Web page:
AEP´s Ohio operating unit issues RFP for renewable energy resources

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COLUMBUS, Ohio, May 28, 2008 – American Electric Power (NYSE: AEP) operating unit AEP Ohio today issued a request for proposals (RFP) seeking long-term purchases of up to 300 megawatts (MW) of renewable energy resources.

According to the RFP, proposals must rely on commercially proven technologies for renewable energy, including wind, hydro, solar photovoltaic or solar thermal, geothermal, biologically derived methane gas and certain biomass energy projects. The generation must be interconnected to the PJM Interconnection and operational no later than Dec. 31, 2010.

A pre-bid conference call for potential bidders will be conducted June 12 with proposals to be submitted by July 15. RFP information can be found at http://www.AEPOhio.com/go/rfp.

The renewable RFP is part of AEP’s goal – announced in 2007 – to add 1,000 MW of new wind or renewable energy by 2011 as a component of the company’s comprehensive strategy to address its greenhouse gas emissions. The addition of renewable energy to AEP’s energy portfolio avoids an incremental increase in greenhouse gas emissions that would otherwise occur if AEP used traditional fossil generation to meet growing customer demand.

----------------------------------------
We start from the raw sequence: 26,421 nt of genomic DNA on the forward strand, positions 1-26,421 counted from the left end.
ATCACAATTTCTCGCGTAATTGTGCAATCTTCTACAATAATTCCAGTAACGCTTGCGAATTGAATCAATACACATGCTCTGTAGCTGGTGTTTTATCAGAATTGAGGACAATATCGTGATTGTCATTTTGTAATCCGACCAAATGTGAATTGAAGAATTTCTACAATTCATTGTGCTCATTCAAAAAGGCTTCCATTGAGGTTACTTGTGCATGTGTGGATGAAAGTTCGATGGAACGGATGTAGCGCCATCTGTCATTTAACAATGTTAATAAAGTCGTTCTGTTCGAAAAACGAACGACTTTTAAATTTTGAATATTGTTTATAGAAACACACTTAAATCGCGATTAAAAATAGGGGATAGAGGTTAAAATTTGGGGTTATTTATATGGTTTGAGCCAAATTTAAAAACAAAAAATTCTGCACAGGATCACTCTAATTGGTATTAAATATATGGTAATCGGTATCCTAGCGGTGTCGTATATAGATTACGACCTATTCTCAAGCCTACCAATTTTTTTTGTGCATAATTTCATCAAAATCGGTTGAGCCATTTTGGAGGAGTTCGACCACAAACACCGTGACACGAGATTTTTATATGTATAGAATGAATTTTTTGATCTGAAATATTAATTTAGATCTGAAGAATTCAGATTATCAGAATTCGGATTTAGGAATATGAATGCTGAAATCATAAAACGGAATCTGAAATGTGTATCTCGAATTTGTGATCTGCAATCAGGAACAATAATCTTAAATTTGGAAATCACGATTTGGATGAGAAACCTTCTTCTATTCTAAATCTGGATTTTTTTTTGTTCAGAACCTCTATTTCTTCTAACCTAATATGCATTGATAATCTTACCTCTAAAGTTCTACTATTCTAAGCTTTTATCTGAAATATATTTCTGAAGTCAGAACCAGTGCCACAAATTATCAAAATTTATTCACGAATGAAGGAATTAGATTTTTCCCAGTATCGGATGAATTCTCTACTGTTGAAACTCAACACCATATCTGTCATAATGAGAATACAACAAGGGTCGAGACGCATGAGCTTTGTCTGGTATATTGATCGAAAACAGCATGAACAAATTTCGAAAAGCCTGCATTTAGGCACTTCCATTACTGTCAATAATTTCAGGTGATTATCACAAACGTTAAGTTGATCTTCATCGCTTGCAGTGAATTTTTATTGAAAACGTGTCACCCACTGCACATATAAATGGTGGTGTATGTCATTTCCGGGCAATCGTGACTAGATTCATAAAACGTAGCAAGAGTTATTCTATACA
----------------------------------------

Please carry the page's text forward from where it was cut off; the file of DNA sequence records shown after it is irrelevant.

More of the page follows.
“This RFP continues our commitment to adding renewables to our generation portfolio and will help ensure that we have renewable energy resources in place consistent with Ohio’s new advanced energy policies,” said Michael G. Morris, AEP chairman, president and chief executive officer. “One of the issues we will continue to grapple with as a nation is the desire to develop renewable energy resources and the realization that it will be more costly than traditional electricity generation methods. The new Ohio bill recognizes this with mechanisms to address the impact on the Ohio economy if cost-effective renewable generation does not develop to serve Ohio customers.